Jayavarman VII's 'Resthouse Temples'
by Mitch Hendrickson
'People Around the Houses with Fire: Archaeological Investigation of Settlements Around the Jayavarman VII 'Resthouse' Temples'
Publication: University of Sydney. Abstracts in Khmer and French
Author: Mitch Hendrickson
Language : English
Recent researches on the 'dharmasala' buildings give us a better understanding of their social and religious functions.
On the main Angkorean roads (to Phimai -- northwestbound --, to Kompong Svay -- eastbound -- and to Laos-- northeastbound --), it has now been agreed that "fire shrines" or 'resthouse temples' were established and spaced along the way at regular interval, precisely 14.8 or 16.1 km depending on the orientation of the fareways.
After discussing previous interpretations, the author summarizes the latest findings by writing that "discovery of occupation, water storage and production centres demonstrates that fire shrines are not isolated temples ignored by travellers and pilgrims on their travels to and from Angkor. The fire shrines represent the most visible feature of a greater complex within the Angkorian landscape (...) Further work will no doubt shed more light on the important religious, political, economic and social roles that these buildings played in Angkorian society."
Other remarks in the study:
- 'Evidence of “resting places” associated with the Cambodian transport system is commonly found from the Angkorian period to the modern day. During the dry season watering locations and shelter are an essential part of facilitating regional communication and are repeatedly mentioned in historic records. The late 13th century account of Zhou Daguan mentioned the presence of samnak (rest stops). While he does not actually describe the Jayavarman VII era structures, he compares them to Chinese post halts found along their main highways. Six centuries later, European explorers repeatedly refer to rest stops or salas during their travels through Cambodia. Bastian, for instance, records staying at wooden salas variably located beside ponds, rivers, monasteries or outside villages. Mouhot commented on the frequency of royal ‘stations’ spaced approximately 20 km apart for the king on the route between Kampot and Udong. Albrecht’s survey along one of the Southeast roads refers to a local tradition that the Southeast road from Angkor had a series of étapes d’éléphant (elephant stops) marked by a monument. Unfortunately, no trace of these buildings remains as locals informed Albrecht that the Thai destroyed these edifices during their control over the region." [1}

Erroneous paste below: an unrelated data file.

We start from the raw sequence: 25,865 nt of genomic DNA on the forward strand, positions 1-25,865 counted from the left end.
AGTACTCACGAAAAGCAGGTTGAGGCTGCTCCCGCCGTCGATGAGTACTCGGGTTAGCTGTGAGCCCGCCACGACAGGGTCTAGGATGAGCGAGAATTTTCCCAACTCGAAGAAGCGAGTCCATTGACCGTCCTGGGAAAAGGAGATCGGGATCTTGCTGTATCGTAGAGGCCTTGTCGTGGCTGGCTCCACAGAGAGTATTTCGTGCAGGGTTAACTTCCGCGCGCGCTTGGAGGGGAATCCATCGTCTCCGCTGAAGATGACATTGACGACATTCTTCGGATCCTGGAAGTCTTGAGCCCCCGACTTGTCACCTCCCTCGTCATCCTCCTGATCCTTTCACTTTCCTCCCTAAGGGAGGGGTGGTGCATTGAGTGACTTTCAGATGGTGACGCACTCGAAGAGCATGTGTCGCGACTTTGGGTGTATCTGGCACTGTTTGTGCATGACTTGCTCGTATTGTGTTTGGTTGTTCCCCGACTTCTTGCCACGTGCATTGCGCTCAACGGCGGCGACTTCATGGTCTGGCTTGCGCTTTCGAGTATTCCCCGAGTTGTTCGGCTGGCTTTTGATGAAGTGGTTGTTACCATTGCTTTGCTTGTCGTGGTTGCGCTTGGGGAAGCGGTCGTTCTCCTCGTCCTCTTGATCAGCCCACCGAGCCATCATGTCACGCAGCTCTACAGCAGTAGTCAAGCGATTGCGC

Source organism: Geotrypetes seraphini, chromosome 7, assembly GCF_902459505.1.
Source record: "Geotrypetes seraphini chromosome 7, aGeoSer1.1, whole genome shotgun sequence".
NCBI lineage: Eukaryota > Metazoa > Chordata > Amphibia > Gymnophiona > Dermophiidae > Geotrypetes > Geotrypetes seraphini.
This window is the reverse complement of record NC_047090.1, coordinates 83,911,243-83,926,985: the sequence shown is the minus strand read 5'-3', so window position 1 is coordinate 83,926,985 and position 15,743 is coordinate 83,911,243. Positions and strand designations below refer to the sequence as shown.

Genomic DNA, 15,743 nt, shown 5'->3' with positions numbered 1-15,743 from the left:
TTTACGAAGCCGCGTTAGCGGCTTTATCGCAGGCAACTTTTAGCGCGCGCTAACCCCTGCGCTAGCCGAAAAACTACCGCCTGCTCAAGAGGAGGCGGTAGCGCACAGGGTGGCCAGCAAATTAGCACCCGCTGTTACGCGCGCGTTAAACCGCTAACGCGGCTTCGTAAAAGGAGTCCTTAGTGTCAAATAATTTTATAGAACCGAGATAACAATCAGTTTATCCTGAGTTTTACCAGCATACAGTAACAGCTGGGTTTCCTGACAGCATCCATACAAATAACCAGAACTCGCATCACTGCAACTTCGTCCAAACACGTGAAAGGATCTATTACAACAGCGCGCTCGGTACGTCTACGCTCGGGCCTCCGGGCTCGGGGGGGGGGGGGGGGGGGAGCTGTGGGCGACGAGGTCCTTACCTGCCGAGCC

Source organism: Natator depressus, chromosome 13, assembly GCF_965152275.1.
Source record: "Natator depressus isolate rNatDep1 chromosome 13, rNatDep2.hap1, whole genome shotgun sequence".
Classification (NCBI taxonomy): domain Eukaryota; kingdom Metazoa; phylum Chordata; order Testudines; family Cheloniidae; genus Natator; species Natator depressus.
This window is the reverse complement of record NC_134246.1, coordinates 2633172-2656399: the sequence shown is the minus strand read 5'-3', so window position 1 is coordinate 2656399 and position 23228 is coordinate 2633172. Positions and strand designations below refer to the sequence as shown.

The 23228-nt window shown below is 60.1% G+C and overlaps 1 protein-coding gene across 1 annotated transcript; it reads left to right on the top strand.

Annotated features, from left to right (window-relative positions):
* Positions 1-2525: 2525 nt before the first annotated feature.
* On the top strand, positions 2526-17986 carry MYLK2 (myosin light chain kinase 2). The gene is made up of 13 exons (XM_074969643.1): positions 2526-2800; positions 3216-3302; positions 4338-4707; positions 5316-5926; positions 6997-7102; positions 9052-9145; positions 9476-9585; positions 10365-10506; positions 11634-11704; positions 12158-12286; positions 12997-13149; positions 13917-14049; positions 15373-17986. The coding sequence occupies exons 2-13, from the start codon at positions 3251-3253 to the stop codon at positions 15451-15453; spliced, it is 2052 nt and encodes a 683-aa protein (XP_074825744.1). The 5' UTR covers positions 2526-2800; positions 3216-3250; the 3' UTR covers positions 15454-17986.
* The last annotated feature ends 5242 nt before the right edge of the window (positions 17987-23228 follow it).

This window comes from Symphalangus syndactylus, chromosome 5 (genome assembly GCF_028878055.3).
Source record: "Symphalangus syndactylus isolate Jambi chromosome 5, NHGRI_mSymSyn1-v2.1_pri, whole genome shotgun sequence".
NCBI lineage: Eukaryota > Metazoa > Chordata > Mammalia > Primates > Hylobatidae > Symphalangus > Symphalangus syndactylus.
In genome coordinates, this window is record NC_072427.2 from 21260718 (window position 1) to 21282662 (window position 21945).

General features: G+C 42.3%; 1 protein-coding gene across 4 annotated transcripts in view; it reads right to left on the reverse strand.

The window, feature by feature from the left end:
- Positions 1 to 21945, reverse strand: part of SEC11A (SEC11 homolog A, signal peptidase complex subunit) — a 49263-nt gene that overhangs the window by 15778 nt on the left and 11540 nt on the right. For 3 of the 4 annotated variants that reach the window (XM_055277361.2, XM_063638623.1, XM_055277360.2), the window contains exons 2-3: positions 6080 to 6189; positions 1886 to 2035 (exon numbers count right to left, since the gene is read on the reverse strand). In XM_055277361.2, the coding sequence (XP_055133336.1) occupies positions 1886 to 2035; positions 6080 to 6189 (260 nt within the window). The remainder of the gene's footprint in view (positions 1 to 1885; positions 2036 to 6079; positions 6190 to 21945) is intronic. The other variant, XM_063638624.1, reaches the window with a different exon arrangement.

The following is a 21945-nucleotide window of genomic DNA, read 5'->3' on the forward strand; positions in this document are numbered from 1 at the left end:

- The regular spacing between the fire shrines not only provides evidence that they served a practical purpose but indicates how far people travelled in the Angkorian past. Groslier suggested that 25 km was an average distance per day; based on the data calculated here travel along the roads appears to be slightly longer at 30 km, with the fire shrines acting as midday and evening halts, or substantially shorter at 15-16 km. If we assume the former distance is a better correlate the real-time trip between Beng Mealea and Preah Khan of Kompong Svay would be approximately two to three days. Excluding the time required to travel up/down the Dangrek Range it would take four to five days to reach the escarpment from Angkor and a further four and a half to five and a half days to reach Phimai."
 Albrecht, M. 1905. « Reconnaissance de l’ancienne chaussée khmère ». Bulletin de la Societé des Études Indochinoises, Saigon: 3-17.
Main photo: a fire shrine at Preah Khan near Angkor.
About the Author
Associate Professor at the UIC-Department of Anthropology (Chicago, USA), researcher at the Department of Archaeology, University of Sydney, Australia, Mitch Hendrickson is a landscape archeologist active on various Angkorean sites.
He is the Director of Industries of Angkor Project, Co-Director of the Two Buddhist Towers Project and the Iron and Angkor Project.